Sunday, 27 October 2013


I didn't get a massive amount of apples in the garden this year. My poor tree only produced a total of 11 apples, and two apples were lost to Bo once she realised that apples are toys you can eat once you're done playing with them. I'm not entirely sure why there was such a bad apple harvest, considering a few years ago there were so many apples my mom managed to fill half the basement with jars of apple jelly, and considering the plum tree was full this year. I was determined to make something out of the apples though, so I bought a couple of extras and decided to turn my tiny little harvest into chutney.

This chutney is both quick and simple to make, and it'll make your whole house smell delicious. It'll mature and the flavours will develop in the jars, and will last up to a year in the sealed jars. Though obviously if you want some straight away, I wouldn't hold it against you.

Apple chutney recipe (makes about 1 kg of chutney):
1 kg cooking apples
1 large onion
250 g raisins
250 g sugar
1 tsp salt
2 tsp ginger
2 tsp mustard seeds
1 tsp nutmeg
500 g cider vinegar

Peel and core apples, and cut into chunks. Finely chop the onion. Combine all the ingredients in a large pot. Bring to a boil, then let it simmer for half an hour until thick. Transfer to sterilized jars, and seal.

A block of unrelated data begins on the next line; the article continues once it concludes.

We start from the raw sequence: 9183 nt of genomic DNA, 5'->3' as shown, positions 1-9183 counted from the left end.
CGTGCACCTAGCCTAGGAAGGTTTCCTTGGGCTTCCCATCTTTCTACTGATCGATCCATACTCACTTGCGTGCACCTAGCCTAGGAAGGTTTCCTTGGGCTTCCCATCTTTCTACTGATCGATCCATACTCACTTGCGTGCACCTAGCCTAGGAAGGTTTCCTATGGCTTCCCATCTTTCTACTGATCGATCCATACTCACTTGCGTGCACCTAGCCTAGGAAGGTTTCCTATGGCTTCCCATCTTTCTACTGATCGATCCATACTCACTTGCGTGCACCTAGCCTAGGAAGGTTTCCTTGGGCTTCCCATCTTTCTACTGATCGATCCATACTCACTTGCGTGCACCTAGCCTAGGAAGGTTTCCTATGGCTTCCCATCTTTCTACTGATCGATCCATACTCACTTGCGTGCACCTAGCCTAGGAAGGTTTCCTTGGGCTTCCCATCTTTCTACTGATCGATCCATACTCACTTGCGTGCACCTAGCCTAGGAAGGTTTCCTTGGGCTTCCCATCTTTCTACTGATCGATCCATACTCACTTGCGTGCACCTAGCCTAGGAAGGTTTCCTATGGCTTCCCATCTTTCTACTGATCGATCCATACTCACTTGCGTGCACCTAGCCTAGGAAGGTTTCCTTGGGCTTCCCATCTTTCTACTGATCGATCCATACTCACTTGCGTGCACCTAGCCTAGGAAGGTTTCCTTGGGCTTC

Apple chutney works great with a pork roast, or even just with some cheese on toast or crisp bread. Cheesy toast and chutney is always a winner.

Sunday, 20 October 2013


So this is kind of old news, as it was actually a few months ago I revamped this table, so I’ve already been using it for a while now. I had plans of posting it then, but somehow got a bit side-tracked. But without further ado, here is a very belated post of my table makeover!

Since I moved back to Norway, I’ve been living in my parents’ old house. When I moved in, they were living in Spain but still had all their furniture in the house, so I didn’t really need anything. They’ve since returned to Norway, but have moved into a new flat and thus taken majority of their furniture with them. One of the first things I needed when they moved out was a kitchen table, so I went on and found a round wooden table with 6 sturdy chairs a local pastor was selling for peanuts. I wasn’t massively into the super strong blue it was painted though (see before phone pic taken at the pastor’s house), so I decided to renew it a bit and give it a lick of white paint. It was a much longer process than what I had anticipated, and I ended up having to do 3 - 4 coats before I was satisfied as the blue was so strong it kept shining through. Very happy with the final result though, and looking forward to eating lots of meals here!  

Sunday, 13 October 2013